Selection of a membrane roof system involves consideration of many factors including in service usage, required robustness, membrane redundancy, environmental standards, system support, history of use, thermal insulation, condensation points and construction risks.
Within the area of construction risks, specifiers must consider what fire risks are involved with the selected system. Other construction risks include health and safety, fumes and project delays because of poor installation windows.
Membrane roof systems are specialised by nature, so it is always recommended that components/products, such as waterproofing, vapour control, insulation and substrate, that have been proven internationally are used, and that they are supplied by one supplier as a complete system. That way, the specifier has all the appropriate warranties and one point of contact for the entire system.
Nuralite’s leading system is the Nuratherm Warm Roof. The complete system has been tested by Warrington Fire and achieved an “in use” rating of Group Number 1-S on 0.75mm NPM900 metal tray deck.
The key to the system's success is that all the elements are designed to work together to produce a bulletproof waterproofing system with all risks fully mitigated.
Nuralite recommends using steel purlins to support their NPM 900 profiled metal tray. This metal tray is mechanically screw fixed in the pan of the profile to the steel purlin. The purlins can then be spaced from 2 to 4m centres depending on wind loading. Once the metal tray is installed the building is 99% weathertight.
Primer for Metal Tray
The next component is the primer for the metal tray. This helps with the adhesion of the vapour blocker (the next component). This primer is typically water-based bitumen emulsion, or where cold climate conditions dictate, Nuralite provides the option to use a solvent-based bitumen emulsion. Care must be taken when using any solvent-based product on construction sites and they need to be fully cured before proceeding to the next stage.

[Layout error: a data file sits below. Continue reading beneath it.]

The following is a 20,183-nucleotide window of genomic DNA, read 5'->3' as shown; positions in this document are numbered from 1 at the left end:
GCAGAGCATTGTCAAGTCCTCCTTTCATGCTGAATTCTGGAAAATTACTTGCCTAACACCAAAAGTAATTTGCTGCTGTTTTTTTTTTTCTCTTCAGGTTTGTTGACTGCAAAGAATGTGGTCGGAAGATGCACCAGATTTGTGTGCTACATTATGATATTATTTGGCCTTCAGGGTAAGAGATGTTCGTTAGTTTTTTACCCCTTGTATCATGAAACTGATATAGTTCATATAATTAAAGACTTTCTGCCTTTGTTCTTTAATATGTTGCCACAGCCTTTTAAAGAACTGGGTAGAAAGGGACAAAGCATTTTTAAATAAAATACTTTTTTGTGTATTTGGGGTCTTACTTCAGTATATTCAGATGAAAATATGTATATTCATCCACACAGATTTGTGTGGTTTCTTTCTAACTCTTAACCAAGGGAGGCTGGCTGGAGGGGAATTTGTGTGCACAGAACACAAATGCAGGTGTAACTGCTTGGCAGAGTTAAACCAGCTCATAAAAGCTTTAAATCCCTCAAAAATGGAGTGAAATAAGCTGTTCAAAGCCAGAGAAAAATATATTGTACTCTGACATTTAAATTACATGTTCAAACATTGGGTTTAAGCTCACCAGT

The next component to be installed is an aluminium faced vapour blocker (MVTR 5000+). This product is self-adhered and requires no hot works to install it. The installers simply remove the release film from the back of the product and apply it to the primed surface.
This stage of the roof buildup requires the installation of a rigid PIR insulation board. This has aluminium foil facings on both sides with a bulk density of 32 kg/m³.
Enertherm PIR is a high performance, closed-cell and fibre-free insulation product, with high compressive strength. The insulation has a low smoke emission rate and does not melt or drip, in short, it displays excellent fire performance characteristics. The insulation complies with NZ 2122.1-1993 for flame propagation.
The PIR insulation board is either glued with an adhesive or mechanically fixed, using a thermally broken screw fastener through to the metal tray substrate.
Once the insulation layer is installed, the contractor will then apply the first layer in the bitumen-based Nuraply 3PM membrane system. This 3mm thick layer is self-adhered to the rigid PIR insulation board, which means no naked flame is used for its installation.
When this base sheet layer is installed, the roof is then fully waterproof and airtight.
From this point onwards, Nuralite believes it is safe to use a gas torch for the application of the 4mm thick granulated finish cap sheet. Nuraply 3PM includes Graphite technology to resist the incipient spread of flame and to self-extinguish.
“Cap sheeting” as it is known, is carried out by highly skilled personnel who use a gas torch to heat and melt the upper surface of the base sheet and the lower surface of the cap sheet, forming a homogeneous, fully welded bond. Due to the application of the base sheet there is very little risk of any flame coming into contact with other construction materials within the building.